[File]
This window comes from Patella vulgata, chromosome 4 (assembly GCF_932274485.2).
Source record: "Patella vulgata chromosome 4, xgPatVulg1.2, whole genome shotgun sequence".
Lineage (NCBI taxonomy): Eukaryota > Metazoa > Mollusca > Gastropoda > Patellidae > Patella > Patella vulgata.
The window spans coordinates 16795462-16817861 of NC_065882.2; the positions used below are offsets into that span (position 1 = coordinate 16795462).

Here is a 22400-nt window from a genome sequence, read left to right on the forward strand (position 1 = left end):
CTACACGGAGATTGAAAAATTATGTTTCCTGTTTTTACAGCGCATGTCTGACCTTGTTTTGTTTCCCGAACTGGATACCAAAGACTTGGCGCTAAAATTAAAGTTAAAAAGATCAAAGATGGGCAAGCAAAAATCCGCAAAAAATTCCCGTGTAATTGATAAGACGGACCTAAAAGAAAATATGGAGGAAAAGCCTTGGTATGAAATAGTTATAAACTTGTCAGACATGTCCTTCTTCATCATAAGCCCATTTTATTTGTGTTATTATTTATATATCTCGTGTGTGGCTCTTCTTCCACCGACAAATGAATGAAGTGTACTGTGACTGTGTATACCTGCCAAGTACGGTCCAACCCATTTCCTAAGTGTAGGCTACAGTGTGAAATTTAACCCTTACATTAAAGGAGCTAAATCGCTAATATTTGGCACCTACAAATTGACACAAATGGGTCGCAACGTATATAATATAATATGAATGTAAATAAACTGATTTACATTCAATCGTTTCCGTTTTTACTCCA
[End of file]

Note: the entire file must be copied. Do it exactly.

This window comes from Patella vulgata, chromosome 4 (assembly GCF_932274485.2).
Source record: "Patella vulgata chromosome 4, xgPatVulg1.2, whole genome shotgun sequence".
Lineage (NCBI taxonomy): Eukaryota > Metazoa > Mollusca > Gastropoda > Patellidae > Patella > Patella vulgata.
The window spans coordinates 16795462-16817861 of NC_065882.2; the positions used below are offsets into that span (position 1 = coordinate 16795462).

Here is a 22400-nt window from a genome sequence, read left to right on the forward strand (position 1 = left end):
CTACACGGAGATTGAAAAATTATGTTTCCTGTTTTTACAGCGCATGTCTGACCTTGTTTTGTTTCCCGAACTGGATACCAAAGACTTGGCGCTAAAATTAAAGTTAAAAAGATCAAAGATGGGCAAGCAAAAATCCGCAAAAAATTCCCGTGTAATTGATAAGACGGACCTAAAAGAAAATATGGAGGAAAAGCCTTGGTATGAAATAGTTATAAACTTGTCAGACATGTCCTTCTTCATCATAAGCCCATTTTATTTGTGTTATTATTTATATATCTCGTGTGTGGCTCTTCTTCCACCGACAAATGAATGAAGTGTACTGTGACTGTGTATACCTGCCAAGTACGGTCCAACCCATTTCCTAAGTGTAGGCTACAGTGTGAAATTTAACCCTTACATTAAAGGAGCTAAATCGCTAATATTTGGCACCTACAAATTGACACAAATGGGTCGCAACGTATATAATATAATATGAATGTAAATAAACTGATTTACATTCAATCGTTTCCGTTTTTACTCCA